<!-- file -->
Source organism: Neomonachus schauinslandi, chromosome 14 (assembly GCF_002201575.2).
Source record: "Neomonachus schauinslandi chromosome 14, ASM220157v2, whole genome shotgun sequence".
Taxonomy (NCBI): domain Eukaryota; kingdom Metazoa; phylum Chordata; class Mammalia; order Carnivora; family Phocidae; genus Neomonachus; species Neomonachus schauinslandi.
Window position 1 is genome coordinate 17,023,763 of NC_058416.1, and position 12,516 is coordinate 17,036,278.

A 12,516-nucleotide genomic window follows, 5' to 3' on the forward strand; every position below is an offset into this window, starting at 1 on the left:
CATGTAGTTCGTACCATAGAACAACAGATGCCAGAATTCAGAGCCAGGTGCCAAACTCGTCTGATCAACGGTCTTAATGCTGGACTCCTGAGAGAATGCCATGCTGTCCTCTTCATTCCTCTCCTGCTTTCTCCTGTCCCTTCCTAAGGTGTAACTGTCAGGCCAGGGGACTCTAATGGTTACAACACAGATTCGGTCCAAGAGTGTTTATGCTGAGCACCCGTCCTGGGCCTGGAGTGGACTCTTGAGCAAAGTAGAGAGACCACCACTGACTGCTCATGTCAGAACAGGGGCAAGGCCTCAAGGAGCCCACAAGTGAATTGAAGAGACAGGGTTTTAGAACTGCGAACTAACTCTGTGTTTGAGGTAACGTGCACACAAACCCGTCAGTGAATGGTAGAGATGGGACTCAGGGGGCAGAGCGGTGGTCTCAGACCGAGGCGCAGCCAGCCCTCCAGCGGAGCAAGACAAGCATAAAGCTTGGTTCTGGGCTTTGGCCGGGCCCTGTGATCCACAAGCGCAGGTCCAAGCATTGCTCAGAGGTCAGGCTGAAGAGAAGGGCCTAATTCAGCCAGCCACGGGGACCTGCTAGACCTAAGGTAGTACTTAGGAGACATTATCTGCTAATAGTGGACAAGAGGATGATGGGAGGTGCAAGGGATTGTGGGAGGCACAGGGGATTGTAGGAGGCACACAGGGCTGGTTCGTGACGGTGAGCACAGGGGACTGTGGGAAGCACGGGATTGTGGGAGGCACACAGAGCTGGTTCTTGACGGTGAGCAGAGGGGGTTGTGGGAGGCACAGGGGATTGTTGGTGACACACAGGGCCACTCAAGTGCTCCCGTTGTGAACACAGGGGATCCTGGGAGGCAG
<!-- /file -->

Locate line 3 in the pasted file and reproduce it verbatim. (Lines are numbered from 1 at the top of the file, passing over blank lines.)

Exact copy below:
Taxonomy (NCBI): domain Eukaryota; kingdom Metazoa; phylum Chordata; class Mammalia; order Carnivora; family Phocidae; genus Neomonachus; species Neomonachus schauinslandi.